👋🏻 Helen here with our weekly installment of Mind the Beet. Fall is here, Halloween decorations are up and this means the holiday season is just around the corner. As the season of thanks and gift giving runs toward us, I reflect on the shift in gift giving that I am experiencing and my pull toward more experiential and sentimental vs. material ones (though there is definitely still a time and a place for both as I discuss at the end).
My dad once told me that he’d never get someone a gift that they would get themselves. His lesson was to strike a good balance of whimsy, delight and practicality when you choose a gift.
Below is a list of gifts that I have enjoyed giving and receiving to family, friends, fellow parents, and coworkers.
Sentimental gifts for family members
As the years go by, it becomes clearer that shared memories are more important than any physical gift. I have developed a deep love for Shutterfly that I lean on quite regularly for photo books, annual calendars, ornaments with photos as well as canvas prints. Here are a few examples that I have enjoyed making and giving.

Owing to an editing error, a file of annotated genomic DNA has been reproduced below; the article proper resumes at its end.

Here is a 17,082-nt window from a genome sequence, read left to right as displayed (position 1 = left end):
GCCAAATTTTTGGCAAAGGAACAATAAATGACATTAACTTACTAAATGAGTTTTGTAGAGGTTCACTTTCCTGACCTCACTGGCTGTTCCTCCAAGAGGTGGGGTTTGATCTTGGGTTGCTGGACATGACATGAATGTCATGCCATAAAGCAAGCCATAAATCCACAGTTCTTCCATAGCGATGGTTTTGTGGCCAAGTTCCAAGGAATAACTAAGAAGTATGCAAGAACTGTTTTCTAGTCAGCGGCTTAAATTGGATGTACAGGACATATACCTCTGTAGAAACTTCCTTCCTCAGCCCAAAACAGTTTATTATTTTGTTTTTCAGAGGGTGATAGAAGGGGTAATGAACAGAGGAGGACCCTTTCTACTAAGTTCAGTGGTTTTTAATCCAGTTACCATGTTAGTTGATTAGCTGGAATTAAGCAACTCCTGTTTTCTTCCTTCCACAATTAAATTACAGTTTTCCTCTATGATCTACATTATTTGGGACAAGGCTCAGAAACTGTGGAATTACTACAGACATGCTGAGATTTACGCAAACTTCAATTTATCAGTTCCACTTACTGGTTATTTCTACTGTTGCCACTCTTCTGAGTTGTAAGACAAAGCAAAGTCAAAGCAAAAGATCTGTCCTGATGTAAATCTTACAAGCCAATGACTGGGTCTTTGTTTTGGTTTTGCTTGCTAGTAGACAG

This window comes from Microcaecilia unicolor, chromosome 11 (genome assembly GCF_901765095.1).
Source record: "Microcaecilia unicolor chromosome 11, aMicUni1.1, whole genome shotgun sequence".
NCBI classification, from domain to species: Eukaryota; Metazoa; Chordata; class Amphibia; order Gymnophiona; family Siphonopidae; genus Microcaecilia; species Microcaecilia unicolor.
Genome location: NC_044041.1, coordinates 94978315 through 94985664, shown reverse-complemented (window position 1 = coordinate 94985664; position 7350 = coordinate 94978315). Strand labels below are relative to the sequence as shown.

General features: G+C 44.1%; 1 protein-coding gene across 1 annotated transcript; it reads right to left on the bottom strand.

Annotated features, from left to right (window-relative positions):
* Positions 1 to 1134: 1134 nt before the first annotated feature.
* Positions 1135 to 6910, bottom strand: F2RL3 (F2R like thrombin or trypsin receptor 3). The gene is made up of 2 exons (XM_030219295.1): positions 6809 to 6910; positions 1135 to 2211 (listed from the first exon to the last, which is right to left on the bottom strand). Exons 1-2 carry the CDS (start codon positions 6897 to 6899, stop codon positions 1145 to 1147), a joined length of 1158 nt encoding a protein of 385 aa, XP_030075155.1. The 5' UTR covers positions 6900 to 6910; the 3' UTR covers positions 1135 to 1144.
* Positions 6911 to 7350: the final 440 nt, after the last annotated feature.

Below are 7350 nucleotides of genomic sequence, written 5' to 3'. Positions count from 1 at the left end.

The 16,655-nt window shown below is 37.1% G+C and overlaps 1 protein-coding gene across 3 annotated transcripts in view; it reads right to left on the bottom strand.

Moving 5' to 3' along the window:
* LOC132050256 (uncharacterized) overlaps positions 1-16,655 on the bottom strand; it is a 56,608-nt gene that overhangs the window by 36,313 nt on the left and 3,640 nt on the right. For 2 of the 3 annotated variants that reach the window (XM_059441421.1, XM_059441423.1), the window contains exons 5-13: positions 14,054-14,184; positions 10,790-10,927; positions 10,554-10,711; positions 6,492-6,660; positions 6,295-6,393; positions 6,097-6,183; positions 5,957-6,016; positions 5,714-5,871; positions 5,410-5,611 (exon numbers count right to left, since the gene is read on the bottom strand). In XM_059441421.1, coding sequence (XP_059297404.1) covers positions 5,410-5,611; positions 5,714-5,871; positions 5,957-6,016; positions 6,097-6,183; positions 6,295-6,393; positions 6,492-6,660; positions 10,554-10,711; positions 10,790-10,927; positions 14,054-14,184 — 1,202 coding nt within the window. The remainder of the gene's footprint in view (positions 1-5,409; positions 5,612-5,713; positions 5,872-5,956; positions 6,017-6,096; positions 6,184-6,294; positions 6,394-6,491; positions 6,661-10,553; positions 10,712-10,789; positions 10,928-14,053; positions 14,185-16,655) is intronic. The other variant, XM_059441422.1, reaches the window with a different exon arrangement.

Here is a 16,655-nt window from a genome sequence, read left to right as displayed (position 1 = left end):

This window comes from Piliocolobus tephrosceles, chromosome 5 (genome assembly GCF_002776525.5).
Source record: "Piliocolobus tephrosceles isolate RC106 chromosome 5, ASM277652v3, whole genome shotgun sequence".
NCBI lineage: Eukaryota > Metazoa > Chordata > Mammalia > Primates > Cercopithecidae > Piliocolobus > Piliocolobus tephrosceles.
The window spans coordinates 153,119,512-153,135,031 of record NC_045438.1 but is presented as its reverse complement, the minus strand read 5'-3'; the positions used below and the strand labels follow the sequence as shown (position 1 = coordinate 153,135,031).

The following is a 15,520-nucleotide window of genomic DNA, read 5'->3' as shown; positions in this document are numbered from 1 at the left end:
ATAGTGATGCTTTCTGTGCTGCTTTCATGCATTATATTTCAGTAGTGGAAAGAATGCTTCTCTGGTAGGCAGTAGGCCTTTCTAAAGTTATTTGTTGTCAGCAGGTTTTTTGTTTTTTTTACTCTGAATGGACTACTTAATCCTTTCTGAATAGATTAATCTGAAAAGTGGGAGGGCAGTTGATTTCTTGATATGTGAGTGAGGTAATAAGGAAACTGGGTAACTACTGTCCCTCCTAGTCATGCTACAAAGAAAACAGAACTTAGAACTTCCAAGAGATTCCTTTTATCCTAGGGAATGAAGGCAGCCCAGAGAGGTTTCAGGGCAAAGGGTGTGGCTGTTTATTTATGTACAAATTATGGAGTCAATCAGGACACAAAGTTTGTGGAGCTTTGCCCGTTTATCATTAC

A year in pictures - my sister and I put together an annual book for our mom as her holiday gift. We compile photos from the year, then print them and write a personal note inside. We’ve been doing this for over 5 years now and it’s a fun project to do together and then gift. We look at all the books again every year when we gather for the holidays.
Photoshoots and associated prints - continuing on the topic of gifting memories, I love gifting a photo session with a photographer. It’s a great way to ensure that the moment in time is captured. Last year, we did one with each set of grandparents around the holidays, which were redeemed gifts that we had given earlier. It is fun to make an effort to find an interesting location, dress up and capture precious family smiles and laughter.
“Missing you” box - One year, for Mother’s day, I made a box of 15 small tokens that I thought my mom would enjoy - a mug with M on it, a nice pen and notepad, a candle that smells good, a small picture frame with her grandkids in it, etc. I wrapped each one with a quote or a message to her. Since we live in different states, I needed to mail it to her and in the package, I included instructions that she should open a gift every time she misses me or is bummed about something so that it would cheer her up. She really valued the time and thought that went into it and she is still using the “M” mug.